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DECC sets out transition from RO to new FiTs

The department for energy and climate change (DECC) has provided further details on plans to phase out the Renewables Obligation (RO) in favour of contract for difference Feed-in Tariffs (CfD FiTs) in a new white paper.

DECC’s Electricity Market Reform white paper follows a consultation in December 2010, which proposed a phase-out of the RO and its replacement with a new long term FiT that would top-up payments to the electricity generator to the agreed tariff and allow generators to be repaid if electricity prices rose above the agreed level.

According to the white paper, the new CfD FiT will be introduced in 2014 and generators of renewables will be able to choose between it and the RO until 31 March 2017.

After this point the RO will close to new accreditations, creating a closed pool of supported capacity, which will decrease as the RO approaches its 2037 end date.

Speaking in the House of Commons, energy secretary Chris Huhne said: “Through the proposed contract for difference feed-in tariff, the Government will guarantee greater revenue certainty for low carbon in the form of a top-up payment if the wholesale price of electricity is below the FiT and a potential claw-back for consumers if wholesale prices go above the contracted tariff.”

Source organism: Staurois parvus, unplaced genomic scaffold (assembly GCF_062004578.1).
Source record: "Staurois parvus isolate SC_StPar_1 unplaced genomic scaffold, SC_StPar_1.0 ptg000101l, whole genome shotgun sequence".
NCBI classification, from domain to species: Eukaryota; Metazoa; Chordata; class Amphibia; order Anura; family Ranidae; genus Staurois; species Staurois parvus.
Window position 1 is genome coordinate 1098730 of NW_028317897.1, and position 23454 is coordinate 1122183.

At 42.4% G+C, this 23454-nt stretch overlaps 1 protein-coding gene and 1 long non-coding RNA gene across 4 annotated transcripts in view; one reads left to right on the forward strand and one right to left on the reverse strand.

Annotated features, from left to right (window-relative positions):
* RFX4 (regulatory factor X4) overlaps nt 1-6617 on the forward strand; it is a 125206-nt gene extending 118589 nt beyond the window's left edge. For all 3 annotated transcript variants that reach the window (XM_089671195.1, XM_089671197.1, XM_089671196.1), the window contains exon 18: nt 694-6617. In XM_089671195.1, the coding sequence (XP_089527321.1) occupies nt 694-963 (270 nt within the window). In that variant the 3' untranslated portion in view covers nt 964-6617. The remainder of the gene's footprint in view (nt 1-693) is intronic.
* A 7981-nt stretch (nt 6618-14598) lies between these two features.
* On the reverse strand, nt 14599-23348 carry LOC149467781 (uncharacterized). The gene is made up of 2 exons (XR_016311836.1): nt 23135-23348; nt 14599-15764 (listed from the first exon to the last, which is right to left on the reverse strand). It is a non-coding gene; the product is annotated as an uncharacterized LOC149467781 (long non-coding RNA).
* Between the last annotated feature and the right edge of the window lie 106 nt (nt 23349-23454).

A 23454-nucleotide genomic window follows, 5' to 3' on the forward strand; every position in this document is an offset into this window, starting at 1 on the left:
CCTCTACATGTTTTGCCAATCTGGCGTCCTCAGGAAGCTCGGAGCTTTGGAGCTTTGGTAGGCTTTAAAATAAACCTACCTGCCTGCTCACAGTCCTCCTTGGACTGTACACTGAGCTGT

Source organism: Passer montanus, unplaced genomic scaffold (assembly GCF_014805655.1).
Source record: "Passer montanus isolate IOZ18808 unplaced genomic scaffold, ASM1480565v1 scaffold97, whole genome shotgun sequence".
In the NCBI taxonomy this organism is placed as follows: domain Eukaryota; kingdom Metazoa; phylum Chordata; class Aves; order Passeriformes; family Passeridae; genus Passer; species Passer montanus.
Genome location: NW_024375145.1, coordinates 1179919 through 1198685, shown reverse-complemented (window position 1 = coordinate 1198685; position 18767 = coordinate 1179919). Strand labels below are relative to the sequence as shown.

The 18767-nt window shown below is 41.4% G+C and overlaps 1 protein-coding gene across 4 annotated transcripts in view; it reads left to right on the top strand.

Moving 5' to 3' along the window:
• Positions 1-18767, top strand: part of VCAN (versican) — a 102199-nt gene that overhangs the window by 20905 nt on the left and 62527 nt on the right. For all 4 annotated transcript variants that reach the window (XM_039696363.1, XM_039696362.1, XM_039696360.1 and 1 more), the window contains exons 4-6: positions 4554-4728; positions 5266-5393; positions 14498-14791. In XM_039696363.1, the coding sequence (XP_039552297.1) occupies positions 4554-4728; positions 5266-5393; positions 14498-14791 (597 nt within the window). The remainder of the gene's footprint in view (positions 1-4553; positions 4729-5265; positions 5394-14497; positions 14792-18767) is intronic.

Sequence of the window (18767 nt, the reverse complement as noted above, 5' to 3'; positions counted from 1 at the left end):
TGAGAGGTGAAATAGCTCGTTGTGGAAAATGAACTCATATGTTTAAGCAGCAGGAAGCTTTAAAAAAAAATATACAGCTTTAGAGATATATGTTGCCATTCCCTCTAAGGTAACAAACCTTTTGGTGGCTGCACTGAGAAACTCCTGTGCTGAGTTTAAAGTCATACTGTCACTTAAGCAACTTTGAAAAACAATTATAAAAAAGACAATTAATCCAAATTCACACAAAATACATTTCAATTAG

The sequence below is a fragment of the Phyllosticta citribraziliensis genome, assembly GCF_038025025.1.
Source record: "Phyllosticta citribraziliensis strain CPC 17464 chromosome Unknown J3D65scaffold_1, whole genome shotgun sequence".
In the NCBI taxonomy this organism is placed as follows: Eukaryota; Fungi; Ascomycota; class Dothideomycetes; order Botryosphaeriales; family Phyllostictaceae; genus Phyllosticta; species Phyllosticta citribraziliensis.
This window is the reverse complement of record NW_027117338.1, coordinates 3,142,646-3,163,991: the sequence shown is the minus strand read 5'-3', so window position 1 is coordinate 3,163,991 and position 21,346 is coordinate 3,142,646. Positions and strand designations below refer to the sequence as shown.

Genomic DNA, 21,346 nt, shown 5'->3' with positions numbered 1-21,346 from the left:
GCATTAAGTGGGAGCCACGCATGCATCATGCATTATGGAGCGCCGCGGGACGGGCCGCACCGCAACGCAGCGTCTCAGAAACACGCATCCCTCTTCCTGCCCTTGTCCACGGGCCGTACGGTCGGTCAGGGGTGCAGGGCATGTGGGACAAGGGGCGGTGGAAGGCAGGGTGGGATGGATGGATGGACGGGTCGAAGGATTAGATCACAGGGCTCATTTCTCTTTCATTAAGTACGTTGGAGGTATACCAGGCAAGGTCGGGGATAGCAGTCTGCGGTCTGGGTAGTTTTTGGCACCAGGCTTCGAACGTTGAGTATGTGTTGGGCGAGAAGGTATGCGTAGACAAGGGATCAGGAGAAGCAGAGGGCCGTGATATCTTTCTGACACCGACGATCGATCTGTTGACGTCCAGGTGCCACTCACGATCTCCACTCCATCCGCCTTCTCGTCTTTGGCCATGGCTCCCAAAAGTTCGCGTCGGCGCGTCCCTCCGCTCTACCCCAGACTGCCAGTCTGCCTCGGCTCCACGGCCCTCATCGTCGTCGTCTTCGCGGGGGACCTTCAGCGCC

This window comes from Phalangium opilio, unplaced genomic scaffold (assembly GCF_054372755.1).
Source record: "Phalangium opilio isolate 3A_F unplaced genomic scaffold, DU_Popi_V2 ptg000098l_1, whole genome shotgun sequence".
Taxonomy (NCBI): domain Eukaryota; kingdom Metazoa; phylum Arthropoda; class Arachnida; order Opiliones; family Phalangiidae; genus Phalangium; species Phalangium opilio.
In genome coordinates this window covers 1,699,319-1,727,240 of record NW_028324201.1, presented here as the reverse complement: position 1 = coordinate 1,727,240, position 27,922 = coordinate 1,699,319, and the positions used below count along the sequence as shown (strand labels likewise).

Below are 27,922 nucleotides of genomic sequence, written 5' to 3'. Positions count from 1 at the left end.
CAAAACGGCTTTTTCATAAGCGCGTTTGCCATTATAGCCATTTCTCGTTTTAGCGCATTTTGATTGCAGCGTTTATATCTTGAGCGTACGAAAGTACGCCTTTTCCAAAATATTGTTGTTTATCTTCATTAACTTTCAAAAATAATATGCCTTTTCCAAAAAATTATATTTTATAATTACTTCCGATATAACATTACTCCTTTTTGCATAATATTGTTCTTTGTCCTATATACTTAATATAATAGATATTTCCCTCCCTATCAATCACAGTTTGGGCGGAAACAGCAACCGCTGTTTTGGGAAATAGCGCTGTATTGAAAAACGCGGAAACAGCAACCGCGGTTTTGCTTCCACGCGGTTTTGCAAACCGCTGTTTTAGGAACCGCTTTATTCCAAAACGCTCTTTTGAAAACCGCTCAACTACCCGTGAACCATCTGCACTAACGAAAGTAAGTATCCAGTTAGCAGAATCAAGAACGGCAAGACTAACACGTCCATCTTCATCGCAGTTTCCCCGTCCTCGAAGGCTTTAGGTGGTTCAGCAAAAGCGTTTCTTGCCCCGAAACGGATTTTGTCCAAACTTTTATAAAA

Environmental Services Association director of policy Matthew Farrow welcomed the proposals as a “vote of confidence” for the energy from waste sector.

He said: “As we have long argued, energy from waste can play a vital role in helping Britain meet its tough EU targets on renewable energy, while also helping to reduce gas imports. The measures flagged in the white paper, such as feed in tariffs should make energy from waste projects more bankable by reducing investors’ uncertainty over the energy revenue generated by plants.  But the detail will be important and ESA will be monitoring this closely.”

Covanta Energy managing director Malcolm Chilton said: “The government has set challenging targets to generate 30% of all electricity from a mix of renewable sources by 2020. The Roadmap has already highlighted that Energy-from-Waste has significant potential to generate electricity and heat, which can provide power directly to a range of industries and create sustainable new jobs at the same time.”   

“Covanta supports the coalition Government’s first steps to create a new generation of low carbon electricity and renewable energy developments.  By working closely with industry, the Government can clarify its position, develop new guidelines and mechanisms, to ensure that investors have the confidence to commit significant levels of finance to build essential energy-from-waste infrastructure across the UK. As the White Paper makes clear, there is still a lot of work to be done.”


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